Hospitals may be providing patient care outside of normal clinical settings during the COVID-19 outbreak, but this raises the question of how to access patient data systems in these makeshift settings. Arthur Young, president and CEO of Interbit Data Inc., of Natick, Mass., told BioWorld that the company’s solution is to add Internet-based access to its Netsafe system so that health care professionals operating in these unplanned sites have continuous access to patient records, ensuring patient data will be available to health care professionals working on the front lines of the pandemic.
Much of the existing capacity in COVID-19 hotspots, such as New York City, was overwhelmed by admissions, requiring the use of a hospital ship and a convention center. Interbit’s Netsafe is an automated software solution that gives the subscriber a method of accessing patient data when a hospital’s IT system may be offline, which can happen during power outages and natural disasters. However, cyberattacks, including those designed as ransomware, can also impede access to patient data, making an alternate method of access to patient data critical.
Data sharing between systems still a headache
Young said data sharing between hospital systems, which has historically been challenging largely because of interoperability issues, is still no mean feat. There are more standards that are helpful in that regard, such as the standards published by Health Level 7 International of Ann Arbor, Mich. HL7’s Fast Healthcare Interoperability Resources, or FIHR, describes data formats and elements along with an application programming interface, and Young said that while FHIR and other standards simplify the task of shipping data across clinical sites, that transfer is still not necessarily easy.
“Each solution has its challenges,” Young said, explaining that “what we are offering is really aimed at when the systems are not available, to preserve access to the information they need for patient care.” In this scenario, the data are made available in a readable format, but not necessarily in an interactive format. In that scenario, the software functions to allow a health care professional to look up the patient’s data, for instance to view the medication record, while the site’s native IT system is under repair.
There are times when a data system is offline for system maintenance, but Young said data system outages can occur in such a manner as to affect only a floor or a wing of a hospital. “Any place where there is a linkage between me and the data is a potential source of failure,” he said, adding, that while the standard Netsafe service allows for access to these data via the local intranet, “what we’re doing is expanding that to allow them to access that from an Internet connection,” which is sometimes more available than the local area network connection. Interbit is making this Internet access available to its Netsafe customers free of charge through the end of June, a term that should cover a lot of off-site clinical care needs.
The question of the frequency of data refresh is of course topical, but Young said “it depends upon the data type. Some, like the medication and administration record, may be updated every half hour,” while a health care system’s master patient index may be updated only daily. Netsafe allows the user to pre-fetch data, depending on the type of data, such as appointments. Interbit is fully aware of the hazards of life in the data world, and Young said, “we can still preserve information that is needed for patient care even if the host system is attacked.”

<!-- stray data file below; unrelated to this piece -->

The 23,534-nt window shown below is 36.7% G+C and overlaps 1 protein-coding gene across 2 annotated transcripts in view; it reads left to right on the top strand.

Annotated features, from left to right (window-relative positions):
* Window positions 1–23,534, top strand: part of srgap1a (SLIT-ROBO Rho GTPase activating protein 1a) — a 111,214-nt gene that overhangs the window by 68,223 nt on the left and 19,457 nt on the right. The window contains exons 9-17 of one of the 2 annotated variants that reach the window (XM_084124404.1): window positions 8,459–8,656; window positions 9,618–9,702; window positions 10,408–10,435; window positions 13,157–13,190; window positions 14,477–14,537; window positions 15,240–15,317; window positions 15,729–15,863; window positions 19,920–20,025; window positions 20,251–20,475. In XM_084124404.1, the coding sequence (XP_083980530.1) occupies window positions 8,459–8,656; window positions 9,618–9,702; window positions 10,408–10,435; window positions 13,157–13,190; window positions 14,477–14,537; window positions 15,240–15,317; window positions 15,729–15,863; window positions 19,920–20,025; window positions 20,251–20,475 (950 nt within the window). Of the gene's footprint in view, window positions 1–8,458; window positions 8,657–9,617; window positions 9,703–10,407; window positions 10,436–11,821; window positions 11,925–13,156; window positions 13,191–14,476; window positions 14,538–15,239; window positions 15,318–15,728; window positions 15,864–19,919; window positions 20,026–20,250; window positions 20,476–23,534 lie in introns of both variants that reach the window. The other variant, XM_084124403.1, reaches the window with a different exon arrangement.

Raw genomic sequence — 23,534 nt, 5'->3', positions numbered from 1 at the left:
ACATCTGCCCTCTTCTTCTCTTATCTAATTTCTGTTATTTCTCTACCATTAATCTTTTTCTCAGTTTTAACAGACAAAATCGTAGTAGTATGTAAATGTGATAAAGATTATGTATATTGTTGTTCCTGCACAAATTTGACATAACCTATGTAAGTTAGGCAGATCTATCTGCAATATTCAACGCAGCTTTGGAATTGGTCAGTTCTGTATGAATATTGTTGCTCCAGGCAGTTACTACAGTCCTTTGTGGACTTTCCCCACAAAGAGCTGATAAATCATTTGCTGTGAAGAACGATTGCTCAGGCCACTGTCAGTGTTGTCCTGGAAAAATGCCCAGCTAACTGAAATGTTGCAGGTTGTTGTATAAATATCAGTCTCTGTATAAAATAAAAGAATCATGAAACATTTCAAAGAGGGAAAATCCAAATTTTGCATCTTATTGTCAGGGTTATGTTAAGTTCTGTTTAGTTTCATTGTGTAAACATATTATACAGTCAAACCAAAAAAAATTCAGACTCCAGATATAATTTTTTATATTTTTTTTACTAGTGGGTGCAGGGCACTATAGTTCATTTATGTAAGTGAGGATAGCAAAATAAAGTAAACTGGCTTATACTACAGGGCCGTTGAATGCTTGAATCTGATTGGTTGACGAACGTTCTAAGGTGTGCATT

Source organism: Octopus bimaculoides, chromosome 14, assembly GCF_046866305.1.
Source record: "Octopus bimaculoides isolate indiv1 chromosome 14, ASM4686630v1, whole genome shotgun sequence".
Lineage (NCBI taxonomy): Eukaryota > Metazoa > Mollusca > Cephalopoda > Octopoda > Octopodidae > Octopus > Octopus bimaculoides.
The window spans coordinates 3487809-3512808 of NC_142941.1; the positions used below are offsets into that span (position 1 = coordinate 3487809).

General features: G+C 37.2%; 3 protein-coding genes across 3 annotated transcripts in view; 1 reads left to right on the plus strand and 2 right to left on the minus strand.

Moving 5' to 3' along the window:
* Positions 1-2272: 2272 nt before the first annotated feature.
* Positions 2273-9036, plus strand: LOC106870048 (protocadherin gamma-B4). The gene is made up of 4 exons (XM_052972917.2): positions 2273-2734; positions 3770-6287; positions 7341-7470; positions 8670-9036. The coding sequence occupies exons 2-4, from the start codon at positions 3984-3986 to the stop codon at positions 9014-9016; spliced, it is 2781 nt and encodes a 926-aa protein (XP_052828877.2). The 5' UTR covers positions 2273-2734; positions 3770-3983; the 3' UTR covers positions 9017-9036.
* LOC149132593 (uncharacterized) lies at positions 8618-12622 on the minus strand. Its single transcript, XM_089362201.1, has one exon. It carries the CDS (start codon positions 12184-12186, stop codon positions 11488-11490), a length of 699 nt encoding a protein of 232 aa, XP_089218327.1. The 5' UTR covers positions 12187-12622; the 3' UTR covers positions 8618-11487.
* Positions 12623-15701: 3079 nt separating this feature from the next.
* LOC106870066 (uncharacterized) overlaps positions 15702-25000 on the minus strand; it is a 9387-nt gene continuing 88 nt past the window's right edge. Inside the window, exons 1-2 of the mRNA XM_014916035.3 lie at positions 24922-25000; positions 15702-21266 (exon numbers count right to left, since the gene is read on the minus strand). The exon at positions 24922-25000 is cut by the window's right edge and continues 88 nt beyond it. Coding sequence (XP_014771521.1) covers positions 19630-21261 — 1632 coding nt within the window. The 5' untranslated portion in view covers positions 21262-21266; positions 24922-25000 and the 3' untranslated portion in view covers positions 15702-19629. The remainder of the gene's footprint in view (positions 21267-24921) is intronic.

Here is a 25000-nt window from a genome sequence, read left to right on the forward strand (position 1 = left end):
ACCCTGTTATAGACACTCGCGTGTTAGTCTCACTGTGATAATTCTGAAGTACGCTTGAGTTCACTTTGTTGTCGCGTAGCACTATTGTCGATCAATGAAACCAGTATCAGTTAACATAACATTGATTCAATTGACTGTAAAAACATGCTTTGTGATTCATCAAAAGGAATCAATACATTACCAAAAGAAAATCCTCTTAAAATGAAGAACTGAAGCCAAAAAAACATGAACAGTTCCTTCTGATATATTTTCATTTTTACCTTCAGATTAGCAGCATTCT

Data recovery plan not optional for hospitals
Entities responsible for auditing hospital performance are concerned about preservation of information, a list that includes the Joint Commission for the Accreditation of Health Care Organizations. Hospitals and other clinical settings consequently have to have a disaster recovery plan at the ready so that if data are destroyed, there are near-line or offline mechanisms to bring those data back. Netsafe fills the niche between a disaster and full restoration of the hospital data system. “In that gap, you still have patients, and that’s where we target our offerings,” he said.
Hospitals are all running on tight budgets these days, but Young said he does not see any difference between for-profit and public hospitals in terms of adoption of this kind of service. He noted that the U.S. government has plowed large sums into health IT in an effort to get hospitals and physicians on board, and back-up services have started to become more common as a consequence. This is actually part of the mandate of the Health Insurance Portability and Accountability Act, and thus “the risk of not having that process available has increased,” Young said.
Young said his experience in this field started in the 1980s, when disaster recovery was mostly about payroll systems, while the documentation behind patient care at the time “was a lot of paper.” There are still a few clinical sites that rely principally on paper records, but they’re becoming fewer in number every year, interoperability problems notwithstanding. Nowadays, the thinking about cybersecurity is that “a single incident is too much,” Young said, although he added, “I think a lot of people are somewhat in a state of denial” about their risk profile. “It’s not a question of if, but when,” he said, stating that there is no such thing as a 100% solution to the cybersecurity problem.
“We have customers in 49 states and multiple (Canadian) provinces,” Young said, adding that the company has about 300 hospital customers at present. The biggest obstacle to signing up a new hospital or other clinical site is of course usually budgetary, although acquisition processes are often a hindrance. Hospital administrators tend to work conservatively “for all the good reasons, but they have been overwhelmed with many things” of late as well, he said.